2010 AFC Championship: The Jets were fresh off one of the biggest wins in franchise history, a 28-21 upset over Belichick and the Patriots in Foxborough. The team had incredible momentum heading into the AFC title game matchup in Pittsburgh. Then Rex Ryan's team forgot to show up in the first half at Heinz Field. New York fell behind 24-0 near the end of the second quarter. A second-half comeback wasn't enough in a 24-19 loss. "We played a good half. We never played a good game, and that was the difference," Ryan told reporters after the game. The Jets remain winless in four conference title games.

From someone who should know


Rich Cimini has covered the Jets beat since 1989, a run that's taken him from Newsday to the New York Daily News to his current gig with ESPN.com. No reporter's ever been on the beat longer. Remember that scene in "Jaws" where Quint tells the horror story about the shark attacks that occurred after the sinking of the USS Indianapolis? Rich is like that, but with the Jets.

There's probably no worse Jets team than the 1996 outfit that went 1-15. Can you give us a memory from that lost season under Rich Kotite?

One day I was sitting outside the locker room and it was the day Keyshawn Johnson (the No. 1 overall pick that year) hurt his knee in practice and they took him to the hospital for a checkup. So I waited literally, like, three hours outside the locker room because I knew it was such a big story. And at about 5 o'clock, Kotite walked out of the locker room with his golf clubs, put them in the trunk of his Mercedes convertible and said something like, "I'm just going out for a walk. I'll be back." I was still there three hours later ... he never came back.

One of the lowest moments in franchise history that doesn't get talked about enough is Vinny Testaverde's Achilles injury in Week 1 of '99.

There was so much excitement going into the year and I can still visualize it from the press box. Vinny going down and then the stadium just went quiet. I mean, it was like a funeral. And then you saw Vinny on the sideline -- you knew it was bad when he put the towel over his head as he was on the cart and they were taking him off. The rest of the game, I don't know if anyone cheered! The vivid memory after the game was Keyshawn going up to the podium to do his presser and just pounding his fists, slamming his fists into the podium. He was just so angry that Vinny got hurt.

Let me tell you: Parcells was in a funk for four or five weeks. He stood with Rick Mirer as his quarterback for a few weeks. The team was awful. They had no pulse. It was Parcells' best coaching job to get that team to 8-8.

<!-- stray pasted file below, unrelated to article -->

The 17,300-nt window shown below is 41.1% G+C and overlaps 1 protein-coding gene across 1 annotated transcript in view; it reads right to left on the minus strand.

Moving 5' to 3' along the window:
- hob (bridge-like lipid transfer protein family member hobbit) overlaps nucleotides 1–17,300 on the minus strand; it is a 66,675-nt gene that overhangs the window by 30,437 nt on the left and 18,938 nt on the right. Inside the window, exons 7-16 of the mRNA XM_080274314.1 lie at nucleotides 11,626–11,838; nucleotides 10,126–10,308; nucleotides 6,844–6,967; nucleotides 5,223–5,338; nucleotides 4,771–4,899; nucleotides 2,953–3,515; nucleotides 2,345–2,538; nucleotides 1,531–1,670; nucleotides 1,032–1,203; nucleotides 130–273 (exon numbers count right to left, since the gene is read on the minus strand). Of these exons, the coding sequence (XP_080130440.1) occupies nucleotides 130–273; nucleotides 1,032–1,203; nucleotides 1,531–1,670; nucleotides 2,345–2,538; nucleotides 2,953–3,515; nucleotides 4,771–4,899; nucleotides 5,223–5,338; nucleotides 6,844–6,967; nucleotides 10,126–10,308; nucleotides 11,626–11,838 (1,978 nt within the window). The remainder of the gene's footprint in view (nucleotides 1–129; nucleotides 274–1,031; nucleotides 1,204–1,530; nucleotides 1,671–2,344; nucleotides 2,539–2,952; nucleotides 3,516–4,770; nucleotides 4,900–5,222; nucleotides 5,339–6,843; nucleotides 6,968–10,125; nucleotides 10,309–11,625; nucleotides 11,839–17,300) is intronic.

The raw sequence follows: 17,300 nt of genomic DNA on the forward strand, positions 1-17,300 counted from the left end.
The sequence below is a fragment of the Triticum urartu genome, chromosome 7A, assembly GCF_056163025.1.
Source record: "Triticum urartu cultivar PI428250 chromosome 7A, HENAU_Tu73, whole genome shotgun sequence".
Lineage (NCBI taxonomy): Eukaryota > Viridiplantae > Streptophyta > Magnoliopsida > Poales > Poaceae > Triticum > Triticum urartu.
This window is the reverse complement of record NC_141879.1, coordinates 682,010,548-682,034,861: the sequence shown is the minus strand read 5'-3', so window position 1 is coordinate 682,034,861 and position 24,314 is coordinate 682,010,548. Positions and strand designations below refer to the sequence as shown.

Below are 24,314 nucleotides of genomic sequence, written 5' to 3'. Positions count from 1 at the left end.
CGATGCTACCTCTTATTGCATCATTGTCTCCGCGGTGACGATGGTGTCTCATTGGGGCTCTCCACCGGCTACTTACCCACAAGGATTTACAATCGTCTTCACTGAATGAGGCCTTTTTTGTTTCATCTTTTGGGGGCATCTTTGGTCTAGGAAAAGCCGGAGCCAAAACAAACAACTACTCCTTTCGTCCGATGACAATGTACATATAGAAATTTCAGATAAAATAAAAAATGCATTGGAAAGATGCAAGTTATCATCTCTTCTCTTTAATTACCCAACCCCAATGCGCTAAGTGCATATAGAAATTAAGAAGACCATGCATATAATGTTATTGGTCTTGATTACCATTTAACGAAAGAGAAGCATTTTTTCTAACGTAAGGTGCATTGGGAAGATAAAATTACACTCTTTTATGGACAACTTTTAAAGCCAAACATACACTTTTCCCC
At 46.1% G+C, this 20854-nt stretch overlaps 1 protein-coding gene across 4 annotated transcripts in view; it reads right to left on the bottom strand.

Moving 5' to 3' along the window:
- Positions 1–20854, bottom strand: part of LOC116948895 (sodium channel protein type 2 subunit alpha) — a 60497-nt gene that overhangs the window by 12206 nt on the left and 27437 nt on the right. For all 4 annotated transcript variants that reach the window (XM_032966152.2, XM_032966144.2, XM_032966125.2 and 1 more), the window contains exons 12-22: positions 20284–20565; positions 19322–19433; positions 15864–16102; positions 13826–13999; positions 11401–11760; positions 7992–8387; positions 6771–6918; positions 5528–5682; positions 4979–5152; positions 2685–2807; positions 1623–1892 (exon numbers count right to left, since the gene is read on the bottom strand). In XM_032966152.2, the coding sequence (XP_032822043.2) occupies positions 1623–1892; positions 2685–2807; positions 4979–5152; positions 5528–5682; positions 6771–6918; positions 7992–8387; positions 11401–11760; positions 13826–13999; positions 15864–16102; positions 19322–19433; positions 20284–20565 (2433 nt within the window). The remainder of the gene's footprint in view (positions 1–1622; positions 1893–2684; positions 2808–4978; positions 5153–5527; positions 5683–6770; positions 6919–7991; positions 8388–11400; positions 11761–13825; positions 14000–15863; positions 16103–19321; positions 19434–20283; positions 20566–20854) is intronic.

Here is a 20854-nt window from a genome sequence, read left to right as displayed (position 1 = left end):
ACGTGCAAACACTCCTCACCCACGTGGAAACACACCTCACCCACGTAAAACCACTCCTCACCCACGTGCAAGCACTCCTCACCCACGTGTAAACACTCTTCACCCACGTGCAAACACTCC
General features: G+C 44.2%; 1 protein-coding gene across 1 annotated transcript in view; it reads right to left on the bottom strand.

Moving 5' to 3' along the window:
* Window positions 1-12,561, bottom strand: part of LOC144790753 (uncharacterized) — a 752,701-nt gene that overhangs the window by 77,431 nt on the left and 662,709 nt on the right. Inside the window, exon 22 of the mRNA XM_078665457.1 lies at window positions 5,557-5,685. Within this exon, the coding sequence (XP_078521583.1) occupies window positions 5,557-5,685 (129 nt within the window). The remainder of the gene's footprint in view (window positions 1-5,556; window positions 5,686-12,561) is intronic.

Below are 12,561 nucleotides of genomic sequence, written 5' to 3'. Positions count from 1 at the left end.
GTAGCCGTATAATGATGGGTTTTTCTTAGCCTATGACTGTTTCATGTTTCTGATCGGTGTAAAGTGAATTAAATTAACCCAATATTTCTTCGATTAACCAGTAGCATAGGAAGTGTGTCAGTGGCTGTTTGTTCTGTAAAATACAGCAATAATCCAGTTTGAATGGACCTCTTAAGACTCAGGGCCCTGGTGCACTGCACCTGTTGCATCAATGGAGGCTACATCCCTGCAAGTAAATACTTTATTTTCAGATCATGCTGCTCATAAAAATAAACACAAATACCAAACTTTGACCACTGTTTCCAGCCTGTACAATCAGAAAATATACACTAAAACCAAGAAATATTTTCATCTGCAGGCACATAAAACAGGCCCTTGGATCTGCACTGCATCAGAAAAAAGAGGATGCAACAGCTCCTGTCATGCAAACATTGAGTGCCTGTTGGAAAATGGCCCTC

Speaking of surreal press conferences, how about when Bill Belichick ditched the Jets for the Patriots in 2000?

In one respect, it took a lot of balls because he had a contract. And he was going to have to get out of it. It could have been career suicide if he wasn't able to get himself out of the contract. They go through a month-long legal proceeding. I can remember standing outside a court house in Manhattan during the process.

(Former Jets safety) Victor Green said that the morning, on the day after Parcells retired, he actually went into Belichick's office. He had bought a Tiffany paperweight, a really nice crystal paperweight and gave it to Belichick as a congratulatory gift for becoming the head coach. Victor said, "Later in the day, I turn on the radio and the guy quit!" He never got (the paperweight) back, but he did end up playing for Belichick in New England. The whole thing was just very surreal.

Does part of you root for the Jets to finally get back to the Super Bowl?

Of course you want to see it -- that would be a tremendous story. It would be just epic. I'd love to be there to cover it when and if it happens. I'm not sure when it's going to happen. It's got that Chicago Cubs feel to it. It's not 100 years, but ask any Jets fan and they'll probably tell you it feels like 100 years. There's been too many close calls. It's like the old Joe Namath legend: Did he sell his soul to the devil to win the one Super Bowl? It's a curse. It's not quite the Chicago Cubs, but it's close.

So it's the Curse Of Broadway Joe then?

I don't really think it's a curse. They don't have a quarterback! If they have a quarterback, they wouldn't have this problem. How many franchise quarterbacks have they had since Namath? Maybe there's a quarterback curse. They had a couple years of Testaverde and he blows out his Achilles. And then (Chad) Pennington looks like he's the real deal and he blows out his shoulder. And then Sanchez, his demise started before he blew out his shoulder, but it looked like he was going to be the guy. So it's really the quarterback. The ownership has changed, the coaches have changed, they've changed stadiums, everything has changed. I just think if they could ever find a quarterback, it could get them over the hump. And maybe there's some karma involved, but I don't think it's an out-and-out curse.

The No. 1 team on the Pain Rankings will be unveiled Thursday. You can check out the entire list here.